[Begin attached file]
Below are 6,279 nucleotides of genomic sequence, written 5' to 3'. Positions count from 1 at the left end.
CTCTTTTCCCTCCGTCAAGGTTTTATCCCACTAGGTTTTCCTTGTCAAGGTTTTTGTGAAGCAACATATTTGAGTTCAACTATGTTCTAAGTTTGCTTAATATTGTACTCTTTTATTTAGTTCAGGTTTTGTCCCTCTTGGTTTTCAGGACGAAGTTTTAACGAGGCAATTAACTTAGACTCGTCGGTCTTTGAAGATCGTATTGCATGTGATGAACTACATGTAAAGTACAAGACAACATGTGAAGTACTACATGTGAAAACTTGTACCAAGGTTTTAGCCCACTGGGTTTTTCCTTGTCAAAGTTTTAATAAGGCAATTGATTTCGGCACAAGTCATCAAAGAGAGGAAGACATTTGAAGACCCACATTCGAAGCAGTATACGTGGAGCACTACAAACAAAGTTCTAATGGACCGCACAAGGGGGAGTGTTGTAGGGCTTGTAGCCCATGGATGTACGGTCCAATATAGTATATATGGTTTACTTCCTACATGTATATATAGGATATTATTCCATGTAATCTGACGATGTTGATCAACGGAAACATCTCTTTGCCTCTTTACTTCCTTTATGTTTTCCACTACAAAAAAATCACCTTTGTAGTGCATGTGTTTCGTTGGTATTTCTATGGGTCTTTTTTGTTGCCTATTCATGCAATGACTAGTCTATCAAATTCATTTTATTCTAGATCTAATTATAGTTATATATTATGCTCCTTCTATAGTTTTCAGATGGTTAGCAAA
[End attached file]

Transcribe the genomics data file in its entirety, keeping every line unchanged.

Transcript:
Below are 6,279 nucleotides of genomic sequence, written 5' to 3'. Positions count from 1 at the left end.
CTCTTTTCCCTCCGTCAAGGTTTTATCCCACTAGGTTTTCCTTGTCAAGGTTTTTGTGAAGCAACATATTTGAGTTCAACTATGTTCTAAGTTTGCTTAATATTGTACTCTTTTATTTAGTTCAGGTTTTGTCCCTCTTGGTTTTCAGGACGAAGTTTTAACGAGGCAATTAACTTAGACTCGTCGGTCTTTGAAGATCGTATTGCATGTGATGAACTACATGTAAAGTACAAGACAACATGTGAAGTACTACATGTGAAAACTTGTACCAAGGTTTTAGCCCACTGGGTTTTTCCTTGTCAAAGTTTTAATAAGGCAATTGATTTCGGCACAAGTCATCAAAGAGAGGAAGACATTTGAAGACCCACATTCGAAGCAGTATACGTGGAGCACTACAAACAAAGTTCTAATGGACCGCACAAGGGGGAGTGTTGTAGGGCTTGTAGCCCATGGATGTACGGTCCAATATAGTATATATGGTTTACTTCCTACATGTATATATAGGATATTATTCCATGTAATCTGACGATGTTGATCAACGGAAACATCTCTTTGCCTCTTTACTTCCTTTATGTTTTCCACTACAAAAAAATCACCTTTGTAGTGCATGTGTTTCGTTGGTATTTCTATGGGTCTTTTTTGTTGCCTATTCATGCAATGACTAGTCTATCAAATTCATTTTATTCTAGATCTAATTATAGTTATATATTATGCTCCTTCTATAGTTTTCAGATGGTTAGCAAA